The main tank is constructed of .050" 5052 H32 aluminum sheet purchased from Aircraft Spruce & Specialty. This is one of the most weldable types of aluminum. We will use a stiffener under the cushions to help distribute the load although you can jump on the upper tank skin and barely cause any oil canning. The tank rigidity is achieved by interior baffles which are well depicted in the photos.

The scupper is manually formed (5052 is very amenable to beating) and has a welded, threaded, external fitting which will receive a CAV-180 style drain. I like the CAV drains because they are easy to replace seals on and are not disposable like the more expensive flush valves. The scupper is covered by a roughly 3" x 6" fine mesh aluminum screen to filter out any large contaminants. Brass would probably work as well. The fuel line is a 3/8" aluminum tube, which is welded in position. All internal rivets and seams, even welded seams are covered with FAR PMA approved fuel tank sealant like the stuff used to seal the wet wings of Mooneys. This is done after pressure checking the tank with the outflow of a vacuum cleaner, soapy water and a paintbrush. Remember to cap the fuel line or you may spend a minute chasing that large leak down.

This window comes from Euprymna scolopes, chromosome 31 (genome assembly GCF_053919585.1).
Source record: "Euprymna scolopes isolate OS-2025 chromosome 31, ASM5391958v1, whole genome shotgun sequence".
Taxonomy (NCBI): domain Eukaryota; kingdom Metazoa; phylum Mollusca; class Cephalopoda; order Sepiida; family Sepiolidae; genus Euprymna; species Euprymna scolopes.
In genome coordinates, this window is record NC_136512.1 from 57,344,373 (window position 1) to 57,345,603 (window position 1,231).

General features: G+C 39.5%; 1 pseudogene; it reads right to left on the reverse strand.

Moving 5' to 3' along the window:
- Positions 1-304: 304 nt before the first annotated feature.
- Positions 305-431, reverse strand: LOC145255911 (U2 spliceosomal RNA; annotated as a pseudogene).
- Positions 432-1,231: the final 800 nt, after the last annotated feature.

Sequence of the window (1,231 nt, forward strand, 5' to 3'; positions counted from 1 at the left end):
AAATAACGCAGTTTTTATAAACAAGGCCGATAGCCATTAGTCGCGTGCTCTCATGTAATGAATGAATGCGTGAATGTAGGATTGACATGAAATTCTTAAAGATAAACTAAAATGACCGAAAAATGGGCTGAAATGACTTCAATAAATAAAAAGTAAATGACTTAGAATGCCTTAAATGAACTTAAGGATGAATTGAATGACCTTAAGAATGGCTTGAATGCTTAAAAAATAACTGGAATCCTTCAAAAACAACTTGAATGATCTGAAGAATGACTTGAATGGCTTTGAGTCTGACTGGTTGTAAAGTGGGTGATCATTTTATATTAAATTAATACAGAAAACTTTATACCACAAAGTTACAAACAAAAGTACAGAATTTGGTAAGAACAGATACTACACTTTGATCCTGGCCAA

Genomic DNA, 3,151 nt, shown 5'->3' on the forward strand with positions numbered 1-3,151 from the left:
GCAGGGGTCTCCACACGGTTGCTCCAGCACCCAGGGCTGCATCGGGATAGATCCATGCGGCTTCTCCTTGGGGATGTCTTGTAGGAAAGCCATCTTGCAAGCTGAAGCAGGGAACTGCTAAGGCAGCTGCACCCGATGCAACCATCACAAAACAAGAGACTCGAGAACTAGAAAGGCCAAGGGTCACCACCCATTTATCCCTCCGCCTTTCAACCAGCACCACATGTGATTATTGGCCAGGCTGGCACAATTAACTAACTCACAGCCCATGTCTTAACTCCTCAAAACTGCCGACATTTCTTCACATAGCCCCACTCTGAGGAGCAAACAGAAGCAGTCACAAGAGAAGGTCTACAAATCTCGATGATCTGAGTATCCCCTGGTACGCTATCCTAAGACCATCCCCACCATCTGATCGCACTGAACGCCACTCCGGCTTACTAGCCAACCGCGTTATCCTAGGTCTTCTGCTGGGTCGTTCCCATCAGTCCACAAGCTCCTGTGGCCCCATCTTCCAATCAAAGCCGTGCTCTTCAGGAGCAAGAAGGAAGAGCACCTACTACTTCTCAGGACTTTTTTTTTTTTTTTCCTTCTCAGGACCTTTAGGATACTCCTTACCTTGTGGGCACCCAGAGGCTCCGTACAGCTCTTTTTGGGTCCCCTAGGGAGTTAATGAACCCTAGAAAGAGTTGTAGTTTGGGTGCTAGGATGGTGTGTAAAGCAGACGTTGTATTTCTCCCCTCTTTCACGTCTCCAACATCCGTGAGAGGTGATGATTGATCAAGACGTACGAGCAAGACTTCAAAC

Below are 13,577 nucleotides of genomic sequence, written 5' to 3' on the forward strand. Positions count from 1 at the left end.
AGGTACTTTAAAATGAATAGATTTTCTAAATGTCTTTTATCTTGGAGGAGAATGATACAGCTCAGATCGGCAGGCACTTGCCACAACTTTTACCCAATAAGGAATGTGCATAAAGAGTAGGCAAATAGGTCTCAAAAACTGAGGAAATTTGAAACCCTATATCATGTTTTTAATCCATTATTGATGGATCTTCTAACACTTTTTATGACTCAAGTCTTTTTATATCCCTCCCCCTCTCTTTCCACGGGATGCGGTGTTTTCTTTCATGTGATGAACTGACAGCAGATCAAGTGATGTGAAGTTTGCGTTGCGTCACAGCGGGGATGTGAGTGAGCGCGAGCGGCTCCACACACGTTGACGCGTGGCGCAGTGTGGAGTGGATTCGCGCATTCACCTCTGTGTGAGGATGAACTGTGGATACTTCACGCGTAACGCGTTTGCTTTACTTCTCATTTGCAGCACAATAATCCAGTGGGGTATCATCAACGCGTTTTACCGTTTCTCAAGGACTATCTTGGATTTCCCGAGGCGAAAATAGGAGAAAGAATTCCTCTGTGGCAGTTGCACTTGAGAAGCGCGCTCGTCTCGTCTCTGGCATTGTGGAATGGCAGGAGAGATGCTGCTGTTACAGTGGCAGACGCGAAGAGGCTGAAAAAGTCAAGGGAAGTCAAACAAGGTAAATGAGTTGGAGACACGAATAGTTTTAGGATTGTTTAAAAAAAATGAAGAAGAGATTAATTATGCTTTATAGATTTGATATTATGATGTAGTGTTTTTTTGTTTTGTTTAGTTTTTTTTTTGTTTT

Assembled tank ready for final riveting, welding and sealing with fuel sender upper access set in place.


I really believe this is a superior design. My experience with wet Mooney wings and removable Cessna 172 tanks has biased me strongly in favor of the removable, welded aluminum tank. It will be years before we fly, but I'll report on how it works then.

I have previously reported on the instrument panel, but now that I have finally developed some film, I enclose a photo and will repeat the description. The instrument panel is laid out of .060" 2024 T3, stiffened with a right angle, hardened aluminum extrusion across the lower margin and installed with bolts so it is removable. It is amazing how light the panel is after you cut all of the holes in it. The flight instruments portion of the panel will be lighted using MS-25010 sockets and a lexan overlay. This has worked beautifully in our Mooney and should work well in the TQ-200. The transistorized 3-amp power supply sold by Maule aircraft for $60 is my lighting control of choice. It is an FAA PMA approved part. A fellow in Tucson (Don Howell at HAVECO) has purchased 80 chopped up B-52's and sells the MS 25010 sockets for them, in excellent condition, for 25% of the new price. My cost was $5.30 each and I will use a dozen in the panel. They are lighter than post lights and much more reliable. The other instruments will be internally lighted. Don also sold me a magnetic compass from an old Buff. I flew B-52's for the Air Force for 10 years so I have a soft sport in my heart for Buff parts. You can reach Don at (520) 429-0025 or by fax at (520) 742-9243.